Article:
"The way the menu is set up (with the cold, raw section, the salad section, and then the hot and soup sections), there are cooks that are put in charge of each. So, for instance, the cook who works the raw fish five days a week and is immersed in it can have something new put on the menu. If there's something he wants to explore or learn better, we can explore those things. Everybody has the ability to throw out ideas that can get on the menu, including my sous-chef and the pastry manager. Cooks get tired of cooking the same thing over and over again. Now, whenever something's getting tired, if we're tired of making it, then it's off the menu right away. And that makes for better food.

"We have 18--20 appetizers, versus the old menu, where we used to have 10 to 12. With 10 appetizers, you can play with maybe 3 of them, but with 18, you can do so much more. What's changed is, we now have the ability to serve $8 or $10 sardines next to a caviar service for $35 or $40. You can play with having less more-expensive items on there, and it doesn't throw the menu out of whack. It doesn't make it look like a cheap menu or an expensive menu, it makes it look like it's a menu where you can eat what you want to eat...."

I asked about the small portions of starch on the plates. "Part of it is that when I go out, I'm eating more vegetables, and more of the protein," Trey said. "If I order wild king salmon, I want wild king salmon, not just a little piece of it with a bunch of other stuff. It's not intentional, it's just the way I seem to be going. In my judgment, we offer a lot more protein than most restaurants, and we've continued as we always have to place a huge importance on vegetables, the stuff we get from Chino -- with starch as something that puts the two together. But we're flexible with people's requests; we'll substitute vegetables or starches if somebody asks, and they can order from the side dishes as well.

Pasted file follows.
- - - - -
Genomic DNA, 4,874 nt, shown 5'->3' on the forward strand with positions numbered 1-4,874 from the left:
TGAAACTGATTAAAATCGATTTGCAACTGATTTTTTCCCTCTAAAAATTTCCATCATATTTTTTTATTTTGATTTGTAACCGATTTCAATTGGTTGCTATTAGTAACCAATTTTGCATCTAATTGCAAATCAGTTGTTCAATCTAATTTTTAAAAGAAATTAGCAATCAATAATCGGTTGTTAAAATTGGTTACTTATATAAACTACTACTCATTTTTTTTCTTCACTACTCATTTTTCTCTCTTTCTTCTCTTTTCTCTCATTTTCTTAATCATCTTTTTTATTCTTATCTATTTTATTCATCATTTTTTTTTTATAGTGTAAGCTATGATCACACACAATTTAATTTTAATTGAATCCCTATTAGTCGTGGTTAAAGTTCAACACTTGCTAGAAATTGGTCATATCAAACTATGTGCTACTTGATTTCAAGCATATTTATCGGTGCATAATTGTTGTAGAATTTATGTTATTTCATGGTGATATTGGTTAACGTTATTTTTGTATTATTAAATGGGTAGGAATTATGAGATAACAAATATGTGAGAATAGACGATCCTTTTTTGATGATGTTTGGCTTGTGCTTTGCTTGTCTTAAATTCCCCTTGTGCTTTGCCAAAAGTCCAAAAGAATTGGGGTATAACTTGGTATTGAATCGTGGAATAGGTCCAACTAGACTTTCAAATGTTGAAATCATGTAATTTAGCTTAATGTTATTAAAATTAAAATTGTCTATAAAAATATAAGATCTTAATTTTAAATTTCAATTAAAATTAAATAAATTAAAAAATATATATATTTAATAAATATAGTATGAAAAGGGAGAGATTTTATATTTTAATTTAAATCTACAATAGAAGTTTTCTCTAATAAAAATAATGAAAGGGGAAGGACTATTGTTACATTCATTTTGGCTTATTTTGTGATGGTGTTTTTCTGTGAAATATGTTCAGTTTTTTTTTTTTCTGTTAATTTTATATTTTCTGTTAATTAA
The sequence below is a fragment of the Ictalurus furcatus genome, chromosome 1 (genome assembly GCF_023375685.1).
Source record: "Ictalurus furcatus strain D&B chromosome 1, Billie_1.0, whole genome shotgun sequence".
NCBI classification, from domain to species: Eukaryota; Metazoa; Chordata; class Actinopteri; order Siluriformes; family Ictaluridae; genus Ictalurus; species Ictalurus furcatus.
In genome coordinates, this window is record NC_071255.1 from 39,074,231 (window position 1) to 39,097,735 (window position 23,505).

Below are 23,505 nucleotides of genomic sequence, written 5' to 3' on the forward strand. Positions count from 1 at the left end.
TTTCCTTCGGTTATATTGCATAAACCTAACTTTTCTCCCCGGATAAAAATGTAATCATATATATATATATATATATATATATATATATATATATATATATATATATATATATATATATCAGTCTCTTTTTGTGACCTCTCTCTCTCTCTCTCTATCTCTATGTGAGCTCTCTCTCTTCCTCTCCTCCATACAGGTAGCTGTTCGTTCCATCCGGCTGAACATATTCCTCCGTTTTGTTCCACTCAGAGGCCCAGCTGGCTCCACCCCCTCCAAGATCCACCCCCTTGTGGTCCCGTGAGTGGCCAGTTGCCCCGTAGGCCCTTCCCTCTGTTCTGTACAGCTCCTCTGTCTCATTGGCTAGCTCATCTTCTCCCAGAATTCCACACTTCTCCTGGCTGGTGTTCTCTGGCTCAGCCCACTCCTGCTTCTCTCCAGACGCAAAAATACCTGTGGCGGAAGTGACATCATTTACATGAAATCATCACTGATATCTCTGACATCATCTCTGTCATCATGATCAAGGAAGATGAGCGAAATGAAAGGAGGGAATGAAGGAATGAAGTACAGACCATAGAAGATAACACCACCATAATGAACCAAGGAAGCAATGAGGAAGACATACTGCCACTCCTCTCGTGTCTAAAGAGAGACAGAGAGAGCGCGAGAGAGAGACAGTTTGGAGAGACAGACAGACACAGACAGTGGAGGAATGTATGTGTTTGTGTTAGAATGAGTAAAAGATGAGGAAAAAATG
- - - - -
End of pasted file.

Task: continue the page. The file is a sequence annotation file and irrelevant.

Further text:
"When you look at San Diego restaurants in general, there aren't enough good-quality restaurants that you feel like you can go to more than once or twice a year. Our goal is to turn California Modern into that restaurant where you feel comfortable. You can come and have an experience that would warrant an anniversary dinner, a graduation dinner, but it's also a menu that is versatile enough that you can come in and have a nice meal without feeling like you've got to make this big ordeal out of it. More and more, San Diego seems to be following that 'You gotta make a big deal out of it' restaurant model. There are not enough restaurants that are consistent, and good, and that don't make you feel uncomfortable, and that the menu changes enough that if you came in last week, you're going to find some new things on it this week. That's our ultimate goal. We're not there yet, but we're getting there. It's not to satisfy everybody -- that's not our goal. It's more to make it a restaurant that's comfortable.

"But what our goal is, and how the community sees us, are different. The community is still looking at us as the old George's, but we're sticking by our guns. Because the future of the restaurant business -- and it's happening in other cities already -- is to make it a more casual experience. If you want, you can have a great bottle of wine, trained people waiting on you, somebody good in the kitchen -- but with the flexibility of having several different ways of experiencing it. You go to some restaurants, they take themselves so seriously, you feel smothered by them. We take everything seriously -- but we don't take it too seriously."